• Well, not a big fan of Ubuntu and of Mint here. I just thought, that your headline was a bit off, after trying these commands in Debian. Then someone told me they don’t work in Ubuntu 16.04 either. So I threw 16.10 into a Vbox and …no dice.

      • If the article is based on Linux Mint, say so in the title. Do not suggest that all the commands work in Debian/Ubuntu which they obviously do not.

  3. not available on 16.04, using latest available apt

    # apt
    apt 1.2.15 (amd64)
    Usage: apt [options] command

    Most used commands:
    list – list packages based on package names
    search – search in package descriptions
    show – show package details
    install – install packages
    remove – remove packages
    autoremove – Remove automatically all unused packages
    update – update list of available packages
    upgrade – upgrade the system by installing/upgrading packages
    full-upgrade – upgrade the system by removing/installing/upgrading packages
    edit-sources – edit the source information file

    See apt(8) for more information about the available commands.

    # apt content bash
    E: Invalid operation content

    • @For

      Am running Linux Mint 18 which is has Ubuntu 16.04 as its core, and apt content bash seems to be working fine. apt on Linux Mint is perhaps different from the one on Debian, Ubuntu and its derivatives. This could be the could be the reason why you are getting the error.

  4. Some of these commands didn’t work on my Ubuntu 16.04 system. I checked to make sure “apt” was installed and it shows as being here, but “version” / “check” / and a few others didn’t work.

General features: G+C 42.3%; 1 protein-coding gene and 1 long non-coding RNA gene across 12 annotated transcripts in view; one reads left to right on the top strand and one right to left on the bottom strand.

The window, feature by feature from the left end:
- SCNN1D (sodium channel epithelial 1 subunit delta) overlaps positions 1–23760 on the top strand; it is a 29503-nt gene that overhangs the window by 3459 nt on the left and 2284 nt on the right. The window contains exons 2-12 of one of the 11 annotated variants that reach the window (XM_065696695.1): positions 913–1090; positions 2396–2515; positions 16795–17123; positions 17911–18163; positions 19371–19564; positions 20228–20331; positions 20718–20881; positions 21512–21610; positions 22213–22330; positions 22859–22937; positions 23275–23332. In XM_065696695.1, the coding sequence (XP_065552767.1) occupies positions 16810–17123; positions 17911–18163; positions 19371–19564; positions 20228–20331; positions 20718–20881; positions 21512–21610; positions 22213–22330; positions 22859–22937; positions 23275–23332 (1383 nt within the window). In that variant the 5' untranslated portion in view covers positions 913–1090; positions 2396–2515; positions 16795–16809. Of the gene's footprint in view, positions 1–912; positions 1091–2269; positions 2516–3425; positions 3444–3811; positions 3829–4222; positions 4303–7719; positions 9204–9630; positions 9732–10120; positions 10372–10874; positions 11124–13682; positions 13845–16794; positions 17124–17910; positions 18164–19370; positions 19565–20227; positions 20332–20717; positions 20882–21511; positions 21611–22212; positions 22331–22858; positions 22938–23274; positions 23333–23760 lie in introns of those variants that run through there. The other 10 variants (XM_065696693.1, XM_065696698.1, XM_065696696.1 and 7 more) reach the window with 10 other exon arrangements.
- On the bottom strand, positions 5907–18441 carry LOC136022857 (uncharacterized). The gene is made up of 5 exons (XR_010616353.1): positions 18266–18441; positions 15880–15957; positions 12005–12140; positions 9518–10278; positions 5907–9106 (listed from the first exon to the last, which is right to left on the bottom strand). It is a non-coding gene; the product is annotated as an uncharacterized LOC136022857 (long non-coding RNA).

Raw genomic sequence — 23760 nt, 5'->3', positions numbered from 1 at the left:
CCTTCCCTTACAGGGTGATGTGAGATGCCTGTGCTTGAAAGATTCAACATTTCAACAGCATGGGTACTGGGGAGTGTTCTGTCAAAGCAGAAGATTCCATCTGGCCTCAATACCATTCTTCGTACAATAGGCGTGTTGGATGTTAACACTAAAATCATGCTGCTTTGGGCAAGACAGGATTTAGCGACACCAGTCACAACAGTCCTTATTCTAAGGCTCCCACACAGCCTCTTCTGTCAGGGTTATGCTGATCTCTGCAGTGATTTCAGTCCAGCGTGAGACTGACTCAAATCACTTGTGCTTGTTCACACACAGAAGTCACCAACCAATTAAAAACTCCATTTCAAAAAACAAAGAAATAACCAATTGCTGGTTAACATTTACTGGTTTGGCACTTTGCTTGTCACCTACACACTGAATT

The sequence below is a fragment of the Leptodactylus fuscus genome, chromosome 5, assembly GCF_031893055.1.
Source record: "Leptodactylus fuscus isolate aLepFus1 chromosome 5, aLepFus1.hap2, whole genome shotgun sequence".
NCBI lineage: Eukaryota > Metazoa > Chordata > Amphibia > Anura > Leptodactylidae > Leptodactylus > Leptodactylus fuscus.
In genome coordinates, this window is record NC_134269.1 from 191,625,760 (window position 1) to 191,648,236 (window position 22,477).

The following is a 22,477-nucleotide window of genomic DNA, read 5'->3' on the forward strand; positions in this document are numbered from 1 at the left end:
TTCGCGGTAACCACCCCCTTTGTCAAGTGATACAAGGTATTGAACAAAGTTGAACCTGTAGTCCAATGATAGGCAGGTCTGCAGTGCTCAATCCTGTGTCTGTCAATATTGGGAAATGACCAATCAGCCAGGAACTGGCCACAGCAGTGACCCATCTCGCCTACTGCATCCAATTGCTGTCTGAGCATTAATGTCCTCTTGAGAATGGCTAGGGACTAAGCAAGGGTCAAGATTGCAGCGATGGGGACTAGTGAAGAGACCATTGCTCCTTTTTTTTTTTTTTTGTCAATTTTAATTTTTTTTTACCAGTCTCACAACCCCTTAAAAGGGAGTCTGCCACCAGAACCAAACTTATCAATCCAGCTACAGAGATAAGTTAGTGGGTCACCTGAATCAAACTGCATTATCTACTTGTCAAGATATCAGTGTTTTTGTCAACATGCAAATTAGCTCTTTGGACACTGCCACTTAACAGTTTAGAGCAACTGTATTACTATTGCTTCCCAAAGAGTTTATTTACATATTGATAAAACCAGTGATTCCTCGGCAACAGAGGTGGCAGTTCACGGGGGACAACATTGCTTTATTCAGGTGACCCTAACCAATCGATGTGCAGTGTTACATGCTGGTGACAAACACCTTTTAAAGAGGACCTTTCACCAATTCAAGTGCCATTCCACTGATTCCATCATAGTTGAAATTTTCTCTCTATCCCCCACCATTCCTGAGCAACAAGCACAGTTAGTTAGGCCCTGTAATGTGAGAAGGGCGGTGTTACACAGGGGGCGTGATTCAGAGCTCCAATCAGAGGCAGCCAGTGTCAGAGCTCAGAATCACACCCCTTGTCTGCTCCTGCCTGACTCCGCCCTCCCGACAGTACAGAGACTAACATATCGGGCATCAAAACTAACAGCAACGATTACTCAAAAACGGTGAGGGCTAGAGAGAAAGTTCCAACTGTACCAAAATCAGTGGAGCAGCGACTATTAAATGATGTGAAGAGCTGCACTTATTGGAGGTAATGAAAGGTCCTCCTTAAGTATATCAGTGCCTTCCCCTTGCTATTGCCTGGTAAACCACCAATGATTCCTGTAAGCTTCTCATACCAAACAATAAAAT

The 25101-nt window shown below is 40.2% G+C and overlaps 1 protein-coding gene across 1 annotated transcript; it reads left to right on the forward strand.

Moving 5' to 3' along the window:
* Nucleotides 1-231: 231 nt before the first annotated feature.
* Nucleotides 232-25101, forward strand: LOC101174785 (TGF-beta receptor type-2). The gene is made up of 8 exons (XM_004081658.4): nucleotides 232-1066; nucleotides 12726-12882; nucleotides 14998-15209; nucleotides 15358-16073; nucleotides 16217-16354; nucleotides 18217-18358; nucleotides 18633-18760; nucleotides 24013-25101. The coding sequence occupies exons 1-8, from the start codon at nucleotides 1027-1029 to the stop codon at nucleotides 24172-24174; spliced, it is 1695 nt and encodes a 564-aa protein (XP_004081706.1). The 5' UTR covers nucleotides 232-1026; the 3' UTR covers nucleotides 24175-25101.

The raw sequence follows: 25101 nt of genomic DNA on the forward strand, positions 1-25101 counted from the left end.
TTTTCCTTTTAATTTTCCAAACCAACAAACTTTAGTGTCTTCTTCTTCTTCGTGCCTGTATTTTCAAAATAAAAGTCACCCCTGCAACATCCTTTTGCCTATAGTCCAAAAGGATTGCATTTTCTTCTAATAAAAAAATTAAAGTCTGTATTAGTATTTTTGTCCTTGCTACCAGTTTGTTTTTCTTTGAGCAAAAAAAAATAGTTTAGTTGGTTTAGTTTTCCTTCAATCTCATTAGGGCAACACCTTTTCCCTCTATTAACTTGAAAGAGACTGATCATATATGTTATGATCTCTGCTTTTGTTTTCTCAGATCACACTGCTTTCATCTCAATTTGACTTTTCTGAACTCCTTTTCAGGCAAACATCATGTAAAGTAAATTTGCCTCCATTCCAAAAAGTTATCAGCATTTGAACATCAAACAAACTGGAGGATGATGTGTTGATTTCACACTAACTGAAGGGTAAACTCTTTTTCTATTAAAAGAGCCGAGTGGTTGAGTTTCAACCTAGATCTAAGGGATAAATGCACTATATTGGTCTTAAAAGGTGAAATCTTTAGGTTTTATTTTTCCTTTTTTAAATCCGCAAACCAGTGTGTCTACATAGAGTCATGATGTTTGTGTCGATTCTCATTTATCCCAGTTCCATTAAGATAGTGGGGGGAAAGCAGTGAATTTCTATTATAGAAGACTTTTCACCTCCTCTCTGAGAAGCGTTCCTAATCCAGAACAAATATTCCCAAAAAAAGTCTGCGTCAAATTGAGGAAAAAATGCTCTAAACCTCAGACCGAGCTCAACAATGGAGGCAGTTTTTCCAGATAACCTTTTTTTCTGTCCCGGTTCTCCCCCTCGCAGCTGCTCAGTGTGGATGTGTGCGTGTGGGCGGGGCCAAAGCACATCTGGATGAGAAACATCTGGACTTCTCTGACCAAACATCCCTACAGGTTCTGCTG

Kept getting the error that “version” is an “invalid operation” the same with “check”. So I guess for now? I’ll stick to apt-get and leave this stuff alone until they get it working properly.

    No sense in breaking my skull trying to get this to work when it seems to have some glitches in it. (Sigh……..when will they learn to stop trying to “improve” things that are fine as they are?…)

    • @Eddie G

      Thanks for offering us your experience and thoughts concerning apt tool. It surely realistic to stick with apt-get that has been tested and works very well on Debian and all its derivatives.

  5. “apt update” doesn’t install any updated packages (even for system/critical updates), it only downloads the updated list of packages.
    The system itself may have a mechanism for regularly applying critical updates regularly, but you would do that using the “apt upgrade” command.

    • @airdrik

      Yap, that is so correct. apt update simply downloads an updated package sources list as you have clearly mentioned. We shall update the article to mention this.

  6. The Linux Mint command ‘apt’ is completely different from the one Debian uses — written by different people at different time. The older Mint version has recently been made to mimic the newer Debian version, but it has many more functions unique to it, like ‘version’ and ‘check’. I’d imagine Ubuntu uses the Debian one but I don’t know for certain.

    • Many thanks for informing us of the difference between apt on Debian and some of its derivatives. Perhaps the developers will look into this issue with great concern to improve user experience.

  7. @ALJI Mohamed

    Try to check the manual entry for apt, some options may not be given in the help info or pages.

  8. i tried to use two of the options in this tutorial and i get the following errors

    apt content glances
    E: Invalid operation content

    apt deb google-chrome-stable_current_amd64.deb
    E: Invalid operation deb

    • It should work just fine, try to run apt get without any options, you should see all the options available that you can use including content and deb.

      If it still does not work, try installing it:

      sudo apt-get install apt